MD, PhD, FMedSci, FRSB, FRCP, FRCPEd.

Acute radiation-induced proctitis (ARP) is a common side effect following radiotherapy for malignant pelvic disease. It occurs in about 75% of patients and often proves difficult to treat thus causing much pain and suffering. Aloe vera has been advocated for the prevention of ARP, but does it work?

This study evaluated the efficacy of Aloe vera ointment in prevention of ARP. Forty-two patients receiving external-beam radiotherapy (RT) for pelvic malignancies were randomized to receive either Aloe vera 3% or placebo topical ointment during radiotherapy for 6 weeks. Participants applied ointments especially manufactured for the study rectally via applicator, from the first day of starting radiotherapy for 6 weeks, 1 g twice daily. They were evaluated based on the severity (grade 0-4) of the following symptoms weekly: rectal bleeding, abdominal/rectal pain, diarrhoea, or faecal urgency. RTOG acute toxicity criteria and psychosocial status of the patients were also recorded weekly. Lifestyle impact of the symptoms, and quantitative measurement of C-reactive protein (CRP), an indicator of systemic inflammation, were also measured.

The results demonstrated a significant preventive effect for Aloe vera in occurrence of symptom index for diarrhoea (p < 0.001), rectal bleeding (p < 0.001), and faecal urgency (p = 0.001). The median lifestyle score improved significantly with Aloe vera during RT (p < 0.001). Intervention patients had a significant lower burden of systemic inflammation as the values for quantitative CRP decreased significantly over 6 weeks of follow-up (p = 0.009).

The authors concluded that Aloe vera topical ointment was effective in prevention of symptoms of ARP in patients undergoing RT for pelvic cancers.

This is by no means the first study of its kind. A previous trial had concluded that a substantial number of patients with radiation proctitis seem to benefit from therapy with Aloe vera 3% ointment. And another study has shown that the prophylactic use of Aloe vera reduces the intensity of radiation-induced dermatitis.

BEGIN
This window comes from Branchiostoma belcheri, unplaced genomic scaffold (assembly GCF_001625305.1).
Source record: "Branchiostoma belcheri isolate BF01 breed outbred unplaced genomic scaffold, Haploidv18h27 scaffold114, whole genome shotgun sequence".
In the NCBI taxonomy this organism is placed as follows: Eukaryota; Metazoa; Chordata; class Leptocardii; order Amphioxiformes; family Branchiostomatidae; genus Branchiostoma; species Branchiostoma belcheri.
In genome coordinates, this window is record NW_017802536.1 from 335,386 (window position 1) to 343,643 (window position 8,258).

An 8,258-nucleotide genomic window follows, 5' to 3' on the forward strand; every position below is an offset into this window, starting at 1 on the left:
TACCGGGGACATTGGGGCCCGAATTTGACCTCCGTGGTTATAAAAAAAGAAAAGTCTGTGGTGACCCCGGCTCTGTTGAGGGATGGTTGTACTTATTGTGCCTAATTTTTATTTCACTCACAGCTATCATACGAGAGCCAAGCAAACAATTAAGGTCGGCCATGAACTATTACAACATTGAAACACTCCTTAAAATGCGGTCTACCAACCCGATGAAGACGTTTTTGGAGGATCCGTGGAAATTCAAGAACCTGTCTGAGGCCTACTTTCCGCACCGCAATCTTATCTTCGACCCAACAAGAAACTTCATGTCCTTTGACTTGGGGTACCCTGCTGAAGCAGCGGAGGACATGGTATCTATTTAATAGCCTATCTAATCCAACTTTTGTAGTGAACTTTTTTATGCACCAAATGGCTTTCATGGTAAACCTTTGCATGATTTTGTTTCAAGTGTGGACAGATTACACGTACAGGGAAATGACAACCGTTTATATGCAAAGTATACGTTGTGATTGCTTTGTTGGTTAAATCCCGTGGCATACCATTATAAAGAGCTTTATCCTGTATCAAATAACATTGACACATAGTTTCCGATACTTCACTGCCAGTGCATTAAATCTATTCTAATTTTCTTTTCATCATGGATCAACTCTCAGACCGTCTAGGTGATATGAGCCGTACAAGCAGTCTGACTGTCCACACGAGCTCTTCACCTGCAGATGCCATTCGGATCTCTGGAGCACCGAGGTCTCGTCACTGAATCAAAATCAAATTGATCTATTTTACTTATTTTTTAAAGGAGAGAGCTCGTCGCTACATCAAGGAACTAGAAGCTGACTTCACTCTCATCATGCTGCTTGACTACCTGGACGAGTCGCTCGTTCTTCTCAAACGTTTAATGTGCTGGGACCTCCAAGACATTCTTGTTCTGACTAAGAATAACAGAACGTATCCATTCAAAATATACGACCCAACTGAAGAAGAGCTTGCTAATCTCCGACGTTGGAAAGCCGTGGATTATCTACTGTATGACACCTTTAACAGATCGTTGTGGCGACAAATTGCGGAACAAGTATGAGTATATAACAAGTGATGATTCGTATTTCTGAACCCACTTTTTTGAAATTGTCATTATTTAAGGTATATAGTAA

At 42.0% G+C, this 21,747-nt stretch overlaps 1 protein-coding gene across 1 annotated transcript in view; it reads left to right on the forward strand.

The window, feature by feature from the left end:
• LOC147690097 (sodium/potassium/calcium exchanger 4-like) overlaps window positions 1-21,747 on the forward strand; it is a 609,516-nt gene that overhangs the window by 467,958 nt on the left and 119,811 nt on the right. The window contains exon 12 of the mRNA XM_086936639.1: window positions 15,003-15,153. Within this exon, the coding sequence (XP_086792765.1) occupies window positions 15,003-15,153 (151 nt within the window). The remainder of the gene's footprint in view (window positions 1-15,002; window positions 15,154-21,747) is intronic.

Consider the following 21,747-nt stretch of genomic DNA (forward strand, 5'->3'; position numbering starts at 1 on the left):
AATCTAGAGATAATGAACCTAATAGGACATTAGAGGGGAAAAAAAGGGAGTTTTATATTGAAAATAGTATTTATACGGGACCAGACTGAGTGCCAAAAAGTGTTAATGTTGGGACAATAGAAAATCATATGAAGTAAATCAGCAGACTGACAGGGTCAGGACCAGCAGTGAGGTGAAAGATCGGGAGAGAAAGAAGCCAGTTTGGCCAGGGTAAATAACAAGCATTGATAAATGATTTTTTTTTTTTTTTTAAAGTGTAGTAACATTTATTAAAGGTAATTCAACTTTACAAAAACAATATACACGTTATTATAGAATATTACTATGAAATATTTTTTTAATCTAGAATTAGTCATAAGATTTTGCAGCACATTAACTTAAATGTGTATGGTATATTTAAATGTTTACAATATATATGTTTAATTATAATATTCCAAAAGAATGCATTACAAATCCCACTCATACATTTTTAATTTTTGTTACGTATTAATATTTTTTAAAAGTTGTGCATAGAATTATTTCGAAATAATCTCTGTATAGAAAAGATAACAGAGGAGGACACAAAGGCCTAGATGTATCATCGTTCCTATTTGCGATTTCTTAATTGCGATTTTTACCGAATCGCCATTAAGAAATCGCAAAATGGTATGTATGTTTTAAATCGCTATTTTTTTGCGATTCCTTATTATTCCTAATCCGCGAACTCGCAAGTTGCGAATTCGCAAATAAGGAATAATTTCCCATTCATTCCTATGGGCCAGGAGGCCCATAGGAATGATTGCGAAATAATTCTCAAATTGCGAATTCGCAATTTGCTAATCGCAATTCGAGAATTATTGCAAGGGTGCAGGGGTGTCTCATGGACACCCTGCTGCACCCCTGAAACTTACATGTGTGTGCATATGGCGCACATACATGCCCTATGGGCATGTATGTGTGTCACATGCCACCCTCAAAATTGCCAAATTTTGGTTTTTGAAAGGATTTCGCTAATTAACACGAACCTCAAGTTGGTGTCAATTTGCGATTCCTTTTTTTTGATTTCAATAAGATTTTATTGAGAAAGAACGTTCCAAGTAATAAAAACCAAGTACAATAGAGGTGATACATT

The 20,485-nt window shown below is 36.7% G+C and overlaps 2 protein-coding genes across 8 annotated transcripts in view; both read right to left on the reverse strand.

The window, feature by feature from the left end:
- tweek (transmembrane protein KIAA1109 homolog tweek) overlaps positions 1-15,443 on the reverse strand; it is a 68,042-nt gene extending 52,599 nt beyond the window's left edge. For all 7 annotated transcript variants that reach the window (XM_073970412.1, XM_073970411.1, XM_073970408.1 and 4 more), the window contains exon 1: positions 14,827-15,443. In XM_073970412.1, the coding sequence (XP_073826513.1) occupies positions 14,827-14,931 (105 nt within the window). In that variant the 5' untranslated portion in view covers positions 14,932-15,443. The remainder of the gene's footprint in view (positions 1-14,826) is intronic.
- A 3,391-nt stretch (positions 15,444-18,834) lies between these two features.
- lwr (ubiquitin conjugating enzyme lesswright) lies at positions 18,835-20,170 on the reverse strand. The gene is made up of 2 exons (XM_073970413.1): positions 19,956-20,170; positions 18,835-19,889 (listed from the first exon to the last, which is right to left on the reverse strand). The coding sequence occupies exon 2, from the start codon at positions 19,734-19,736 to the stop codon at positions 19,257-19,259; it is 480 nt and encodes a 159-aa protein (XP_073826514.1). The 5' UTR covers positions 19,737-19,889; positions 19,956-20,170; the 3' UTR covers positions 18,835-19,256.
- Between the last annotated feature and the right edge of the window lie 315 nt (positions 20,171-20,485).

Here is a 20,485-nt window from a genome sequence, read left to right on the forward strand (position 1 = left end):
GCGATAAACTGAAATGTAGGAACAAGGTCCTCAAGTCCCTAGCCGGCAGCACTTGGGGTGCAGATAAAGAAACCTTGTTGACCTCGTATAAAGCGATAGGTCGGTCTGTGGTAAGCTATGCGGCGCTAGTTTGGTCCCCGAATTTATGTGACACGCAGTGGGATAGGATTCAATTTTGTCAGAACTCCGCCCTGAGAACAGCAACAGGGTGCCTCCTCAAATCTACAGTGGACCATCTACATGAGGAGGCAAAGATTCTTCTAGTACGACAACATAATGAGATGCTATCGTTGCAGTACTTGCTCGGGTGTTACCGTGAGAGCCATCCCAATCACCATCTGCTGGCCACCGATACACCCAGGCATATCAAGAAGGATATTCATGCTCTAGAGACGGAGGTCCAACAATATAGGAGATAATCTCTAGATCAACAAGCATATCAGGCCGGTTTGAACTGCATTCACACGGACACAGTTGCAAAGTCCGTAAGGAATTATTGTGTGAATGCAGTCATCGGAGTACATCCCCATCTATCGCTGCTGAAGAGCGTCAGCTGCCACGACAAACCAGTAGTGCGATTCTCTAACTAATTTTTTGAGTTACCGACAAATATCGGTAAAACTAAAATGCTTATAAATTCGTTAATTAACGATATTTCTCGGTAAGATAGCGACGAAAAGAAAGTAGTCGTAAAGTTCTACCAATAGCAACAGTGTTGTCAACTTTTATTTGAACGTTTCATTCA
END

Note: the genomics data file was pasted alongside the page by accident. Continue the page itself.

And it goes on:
The new trial seems to be methodologically the best so far. Yet it is not perfect, for instance, its sample size is small. Therefore, it would probably be wise to insist on more compelling evidence before this approach can be recommended in oncological routine care.

9 Responses to Prevention of acute radiation-induced proctitis with Aloe vera

  • Edzard,

    Acute radiation-induced proctitis (ARP) is a common side effect following radiotherapy for malignant pelvic disease. It occurs in about 5% of patients and often proves difficult to treat thus causing much pain and suffering.

    I think you are confusing acute and chronic radiation proctitis, which are different problems. In general, radiotherapists worry much more about the latter, since late effects of radiation exposure (defined as beginning a year or more after exposure) do not, on the whole, get better, and often progress. Chronic radiation proctitis often presents with bleeding, which can be heavy and require regular blood transfusions. Other manifestations are incontinence, ulceration and fistulae, and of course pain. It is a very difficult problem to treat, and I was lucky enough to know a gastroenterologist at another cancer centre nearby (Dr Jervoise Andreyev) who had a special interest in radiation effects on the bowel, and who had developed protocols for investigation and treatment which helped many of my patients. He managed to get other gastroenterologists interested and indeed trained two of the consultants and my own centre in this little-known sub-speciality. Of course, prevention is much better than cure, and most of the progress in this area has been due to improvements in radiotherapy technique (such as intensity-modulated radiotherapy, image-guided radiotherapy and adaptive radiotherapy). When I retired there was a trial under way looking at the use of rectal obturators to push the rectal wall out of the treatment volume; there was also research into what made individual patients more sensitive, such as variations in lymphocyte function and defects in DNA repair mechanisms. One approach involved preventing bile salts from reaching the rectum, which seemed to be quite effective but not very practical.

    The article that you are reviewing was concerned only with acute radiation-induced proctitis, which is very common. According to the authors, this affects 75%), which I would think is about right. Acute proctitis is unpleasant, but self-limiting as it generally resolves within a few weeks (sometime months) of completing treatment. There are a number of approaches to minimising its impact, including diet and the use of topical steroids, but any other simple measures would be very welcome.